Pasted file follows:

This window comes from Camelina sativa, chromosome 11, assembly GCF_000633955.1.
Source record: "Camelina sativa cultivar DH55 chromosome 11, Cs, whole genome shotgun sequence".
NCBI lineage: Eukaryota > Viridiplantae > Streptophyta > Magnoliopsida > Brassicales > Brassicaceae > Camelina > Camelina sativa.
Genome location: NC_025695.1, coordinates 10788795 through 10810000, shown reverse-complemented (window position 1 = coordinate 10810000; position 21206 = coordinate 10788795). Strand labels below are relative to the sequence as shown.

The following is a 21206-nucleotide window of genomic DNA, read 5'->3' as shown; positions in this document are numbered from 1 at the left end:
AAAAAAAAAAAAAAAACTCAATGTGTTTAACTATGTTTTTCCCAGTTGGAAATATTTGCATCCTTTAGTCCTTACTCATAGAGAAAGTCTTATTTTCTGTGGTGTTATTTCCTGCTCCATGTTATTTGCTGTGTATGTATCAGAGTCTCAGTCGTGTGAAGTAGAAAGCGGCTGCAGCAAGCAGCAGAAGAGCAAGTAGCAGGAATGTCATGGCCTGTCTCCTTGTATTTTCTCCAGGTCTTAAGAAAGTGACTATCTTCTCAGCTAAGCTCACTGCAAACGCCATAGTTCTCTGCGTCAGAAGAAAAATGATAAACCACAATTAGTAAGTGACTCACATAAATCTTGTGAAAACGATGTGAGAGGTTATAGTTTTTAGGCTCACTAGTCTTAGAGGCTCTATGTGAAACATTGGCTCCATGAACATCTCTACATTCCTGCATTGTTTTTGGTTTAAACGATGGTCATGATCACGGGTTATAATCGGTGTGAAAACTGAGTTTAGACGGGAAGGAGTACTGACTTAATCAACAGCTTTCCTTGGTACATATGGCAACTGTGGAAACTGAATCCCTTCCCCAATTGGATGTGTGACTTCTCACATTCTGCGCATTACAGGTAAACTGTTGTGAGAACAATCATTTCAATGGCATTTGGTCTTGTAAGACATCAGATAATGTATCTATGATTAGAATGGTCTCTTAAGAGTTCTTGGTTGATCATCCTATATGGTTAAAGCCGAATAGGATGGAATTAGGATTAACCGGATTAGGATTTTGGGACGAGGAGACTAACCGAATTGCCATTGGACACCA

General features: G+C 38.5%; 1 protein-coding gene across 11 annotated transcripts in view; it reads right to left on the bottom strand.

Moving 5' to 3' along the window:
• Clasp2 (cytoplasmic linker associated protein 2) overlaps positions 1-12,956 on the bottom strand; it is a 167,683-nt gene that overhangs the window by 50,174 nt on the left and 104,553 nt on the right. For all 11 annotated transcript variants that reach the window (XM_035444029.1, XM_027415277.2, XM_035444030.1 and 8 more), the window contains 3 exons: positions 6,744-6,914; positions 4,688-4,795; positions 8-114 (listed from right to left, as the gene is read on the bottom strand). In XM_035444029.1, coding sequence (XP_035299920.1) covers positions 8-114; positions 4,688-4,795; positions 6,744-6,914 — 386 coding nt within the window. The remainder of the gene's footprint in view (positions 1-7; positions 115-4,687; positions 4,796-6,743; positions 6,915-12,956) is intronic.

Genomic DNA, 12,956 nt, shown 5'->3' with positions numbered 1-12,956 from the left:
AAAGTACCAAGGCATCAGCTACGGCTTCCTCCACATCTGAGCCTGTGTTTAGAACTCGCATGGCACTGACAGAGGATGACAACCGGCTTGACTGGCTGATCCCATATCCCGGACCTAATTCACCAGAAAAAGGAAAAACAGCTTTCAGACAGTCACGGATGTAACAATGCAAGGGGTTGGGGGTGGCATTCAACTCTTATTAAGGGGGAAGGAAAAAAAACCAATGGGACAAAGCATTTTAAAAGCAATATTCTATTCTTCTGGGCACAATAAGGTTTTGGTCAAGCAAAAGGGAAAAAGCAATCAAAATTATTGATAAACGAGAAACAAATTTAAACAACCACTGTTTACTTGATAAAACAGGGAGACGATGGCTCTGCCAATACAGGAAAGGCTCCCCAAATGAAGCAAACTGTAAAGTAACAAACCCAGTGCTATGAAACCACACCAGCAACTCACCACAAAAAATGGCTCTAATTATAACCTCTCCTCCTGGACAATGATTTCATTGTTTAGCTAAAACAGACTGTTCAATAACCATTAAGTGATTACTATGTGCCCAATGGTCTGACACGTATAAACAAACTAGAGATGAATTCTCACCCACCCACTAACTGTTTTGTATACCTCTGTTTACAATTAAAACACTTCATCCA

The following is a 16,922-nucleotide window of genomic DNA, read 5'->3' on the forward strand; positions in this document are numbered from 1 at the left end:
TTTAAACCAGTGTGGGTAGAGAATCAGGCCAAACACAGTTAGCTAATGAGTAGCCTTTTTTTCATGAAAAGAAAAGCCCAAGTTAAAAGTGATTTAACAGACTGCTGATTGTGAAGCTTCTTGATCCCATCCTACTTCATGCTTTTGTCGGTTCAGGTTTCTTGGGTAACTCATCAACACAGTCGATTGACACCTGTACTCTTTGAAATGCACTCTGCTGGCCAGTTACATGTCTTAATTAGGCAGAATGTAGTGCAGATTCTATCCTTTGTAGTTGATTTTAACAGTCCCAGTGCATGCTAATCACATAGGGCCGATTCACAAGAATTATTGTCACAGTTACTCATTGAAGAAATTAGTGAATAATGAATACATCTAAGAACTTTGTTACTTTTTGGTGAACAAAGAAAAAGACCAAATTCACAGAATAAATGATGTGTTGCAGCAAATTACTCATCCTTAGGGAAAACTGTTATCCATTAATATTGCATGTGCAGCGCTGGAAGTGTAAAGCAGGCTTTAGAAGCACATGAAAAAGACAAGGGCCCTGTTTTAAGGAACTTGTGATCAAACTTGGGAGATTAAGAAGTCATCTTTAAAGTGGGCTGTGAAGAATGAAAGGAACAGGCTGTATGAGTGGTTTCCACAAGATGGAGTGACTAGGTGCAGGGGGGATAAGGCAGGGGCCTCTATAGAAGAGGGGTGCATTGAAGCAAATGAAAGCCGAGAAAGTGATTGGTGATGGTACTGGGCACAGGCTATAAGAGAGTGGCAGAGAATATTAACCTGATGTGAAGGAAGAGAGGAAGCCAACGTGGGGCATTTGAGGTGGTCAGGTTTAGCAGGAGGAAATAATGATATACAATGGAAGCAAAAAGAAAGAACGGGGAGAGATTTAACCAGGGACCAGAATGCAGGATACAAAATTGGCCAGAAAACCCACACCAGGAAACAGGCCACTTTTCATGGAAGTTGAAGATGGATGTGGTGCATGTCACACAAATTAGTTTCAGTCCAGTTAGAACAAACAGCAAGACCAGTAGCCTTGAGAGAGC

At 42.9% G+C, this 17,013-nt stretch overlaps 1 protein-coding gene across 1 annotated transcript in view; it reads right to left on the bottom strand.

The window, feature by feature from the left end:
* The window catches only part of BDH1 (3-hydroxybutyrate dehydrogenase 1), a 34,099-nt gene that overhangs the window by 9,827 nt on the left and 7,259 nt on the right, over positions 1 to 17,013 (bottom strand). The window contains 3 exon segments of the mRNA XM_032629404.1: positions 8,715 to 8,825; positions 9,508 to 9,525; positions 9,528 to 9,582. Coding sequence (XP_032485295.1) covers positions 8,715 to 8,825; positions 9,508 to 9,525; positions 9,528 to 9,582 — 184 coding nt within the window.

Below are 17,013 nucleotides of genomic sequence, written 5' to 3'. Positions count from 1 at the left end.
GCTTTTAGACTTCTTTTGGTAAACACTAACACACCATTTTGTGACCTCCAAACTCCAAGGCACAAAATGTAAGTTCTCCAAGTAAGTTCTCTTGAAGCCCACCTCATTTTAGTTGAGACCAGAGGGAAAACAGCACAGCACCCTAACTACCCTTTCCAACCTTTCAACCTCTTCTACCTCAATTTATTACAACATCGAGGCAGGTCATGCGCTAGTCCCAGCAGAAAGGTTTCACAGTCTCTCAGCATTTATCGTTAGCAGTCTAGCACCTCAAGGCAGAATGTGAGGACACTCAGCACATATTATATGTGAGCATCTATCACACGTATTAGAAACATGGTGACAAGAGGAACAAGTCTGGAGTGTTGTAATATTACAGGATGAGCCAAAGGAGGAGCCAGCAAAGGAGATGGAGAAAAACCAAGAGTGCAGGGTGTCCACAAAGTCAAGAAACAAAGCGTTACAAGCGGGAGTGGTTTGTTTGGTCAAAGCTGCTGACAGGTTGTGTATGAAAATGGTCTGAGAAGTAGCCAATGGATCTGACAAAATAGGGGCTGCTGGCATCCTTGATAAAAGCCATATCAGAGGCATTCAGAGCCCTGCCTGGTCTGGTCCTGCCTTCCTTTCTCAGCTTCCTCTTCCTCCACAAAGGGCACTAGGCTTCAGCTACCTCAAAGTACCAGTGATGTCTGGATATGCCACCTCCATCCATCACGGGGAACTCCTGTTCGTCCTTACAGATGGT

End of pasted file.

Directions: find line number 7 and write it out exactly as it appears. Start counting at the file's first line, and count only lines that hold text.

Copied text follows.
General features: G+C 38.5%; 1 protein-coding gene across 11 annotated transcripts in view; it reads right to left on the bottom strand.